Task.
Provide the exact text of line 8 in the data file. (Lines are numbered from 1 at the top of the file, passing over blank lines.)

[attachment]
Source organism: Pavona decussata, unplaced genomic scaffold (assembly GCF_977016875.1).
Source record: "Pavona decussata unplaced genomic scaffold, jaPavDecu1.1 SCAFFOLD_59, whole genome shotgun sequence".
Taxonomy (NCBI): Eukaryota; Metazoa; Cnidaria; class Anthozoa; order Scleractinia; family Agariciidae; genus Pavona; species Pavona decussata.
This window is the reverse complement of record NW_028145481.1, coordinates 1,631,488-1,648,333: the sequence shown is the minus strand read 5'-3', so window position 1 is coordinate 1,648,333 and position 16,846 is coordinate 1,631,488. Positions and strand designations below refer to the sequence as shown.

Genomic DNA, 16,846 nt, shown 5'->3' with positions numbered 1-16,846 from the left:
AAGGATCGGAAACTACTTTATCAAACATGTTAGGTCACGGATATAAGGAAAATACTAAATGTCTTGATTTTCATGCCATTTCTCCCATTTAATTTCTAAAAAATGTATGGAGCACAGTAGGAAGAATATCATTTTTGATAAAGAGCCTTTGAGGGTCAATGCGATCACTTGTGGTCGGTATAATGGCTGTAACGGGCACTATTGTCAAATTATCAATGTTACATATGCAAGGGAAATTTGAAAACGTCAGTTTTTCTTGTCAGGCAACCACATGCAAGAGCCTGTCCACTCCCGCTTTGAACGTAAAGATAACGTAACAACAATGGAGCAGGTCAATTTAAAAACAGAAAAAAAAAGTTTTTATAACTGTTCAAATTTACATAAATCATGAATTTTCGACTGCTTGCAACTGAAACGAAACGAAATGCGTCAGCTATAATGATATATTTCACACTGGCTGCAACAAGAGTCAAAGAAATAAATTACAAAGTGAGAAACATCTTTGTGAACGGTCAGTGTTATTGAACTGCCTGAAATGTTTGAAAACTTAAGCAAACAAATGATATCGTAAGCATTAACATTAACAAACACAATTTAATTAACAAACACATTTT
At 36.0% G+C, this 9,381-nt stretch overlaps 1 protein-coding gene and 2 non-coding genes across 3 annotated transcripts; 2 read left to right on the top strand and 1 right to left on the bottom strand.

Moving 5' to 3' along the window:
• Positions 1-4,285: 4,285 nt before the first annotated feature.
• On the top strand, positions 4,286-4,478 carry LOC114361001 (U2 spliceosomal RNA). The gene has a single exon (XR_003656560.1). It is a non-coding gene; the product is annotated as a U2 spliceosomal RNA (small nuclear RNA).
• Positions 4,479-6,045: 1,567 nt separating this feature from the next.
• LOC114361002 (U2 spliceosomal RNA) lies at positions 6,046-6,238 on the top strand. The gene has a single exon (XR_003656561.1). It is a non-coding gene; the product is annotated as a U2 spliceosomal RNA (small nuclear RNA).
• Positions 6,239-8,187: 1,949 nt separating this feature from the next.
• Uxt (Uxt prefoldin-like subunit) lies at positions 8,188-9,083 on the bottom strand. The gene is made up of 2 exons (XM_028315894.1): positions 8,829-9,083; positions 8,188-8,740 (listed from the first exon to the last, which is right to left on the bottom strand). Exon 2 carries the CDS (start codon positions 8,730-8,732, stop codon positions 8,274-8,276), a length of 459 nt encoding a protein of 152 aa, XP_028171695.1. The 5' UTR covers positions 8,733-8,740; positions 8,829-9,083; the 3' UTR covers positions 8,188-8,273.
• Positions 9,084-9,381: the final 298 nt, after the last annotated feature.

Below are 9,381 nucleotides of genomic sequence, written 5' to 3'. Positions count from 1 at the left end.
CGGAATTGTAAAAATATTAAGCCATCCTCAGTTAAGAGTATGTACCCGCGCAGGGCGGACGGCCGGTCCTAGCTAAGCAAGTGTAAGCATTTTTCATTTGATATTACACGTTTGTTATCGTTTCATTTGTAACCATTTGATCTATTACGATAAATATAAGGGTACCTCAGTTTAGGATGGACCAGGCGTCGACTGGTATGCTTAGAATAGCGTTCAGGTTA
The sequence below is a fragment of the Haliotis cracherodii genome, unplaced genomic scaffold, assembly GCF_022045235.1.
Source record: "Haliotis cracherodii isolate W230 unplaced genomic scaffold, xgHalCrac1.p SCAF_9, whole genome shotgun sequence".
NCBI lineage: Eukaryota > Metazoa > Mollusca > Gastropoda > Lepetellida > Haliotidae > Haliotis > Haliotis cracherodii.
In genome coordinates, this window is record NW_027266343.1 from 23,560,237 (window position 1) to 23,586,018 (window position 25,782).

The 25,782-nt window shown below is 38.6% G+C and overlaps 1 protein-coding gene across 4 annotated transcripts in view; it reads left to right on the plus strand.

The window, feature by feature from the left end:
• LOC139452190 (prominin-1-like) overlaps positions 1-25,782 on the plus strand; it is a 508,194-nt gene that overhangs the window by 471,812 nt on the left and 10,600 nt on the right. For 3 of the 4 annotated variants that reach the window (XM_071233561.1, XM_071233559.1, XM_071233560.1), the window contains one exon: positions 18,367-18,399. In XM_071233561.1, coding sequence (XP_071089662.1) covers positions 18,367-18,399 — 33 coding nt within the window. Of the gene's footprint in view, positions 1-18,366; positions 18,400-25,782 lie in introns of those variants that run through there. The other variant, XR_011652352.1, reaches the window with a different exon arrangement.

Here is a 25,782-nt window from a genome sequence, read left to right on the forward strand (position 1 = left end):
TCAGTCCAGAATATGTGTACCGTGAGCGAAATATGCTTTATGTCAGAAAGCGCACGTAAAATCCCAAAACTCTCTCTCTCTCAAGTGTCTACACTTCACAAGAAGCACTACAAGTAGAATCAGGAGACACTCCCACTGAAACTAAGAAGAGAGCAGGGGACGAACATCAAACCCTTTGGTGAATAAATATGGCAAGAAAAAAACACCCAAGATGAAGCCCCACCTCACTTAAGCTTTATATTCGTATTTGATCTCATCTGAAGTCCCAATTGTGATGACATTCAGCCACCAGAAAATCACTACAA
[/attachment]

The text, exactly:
Moving 5' to 3' along the window: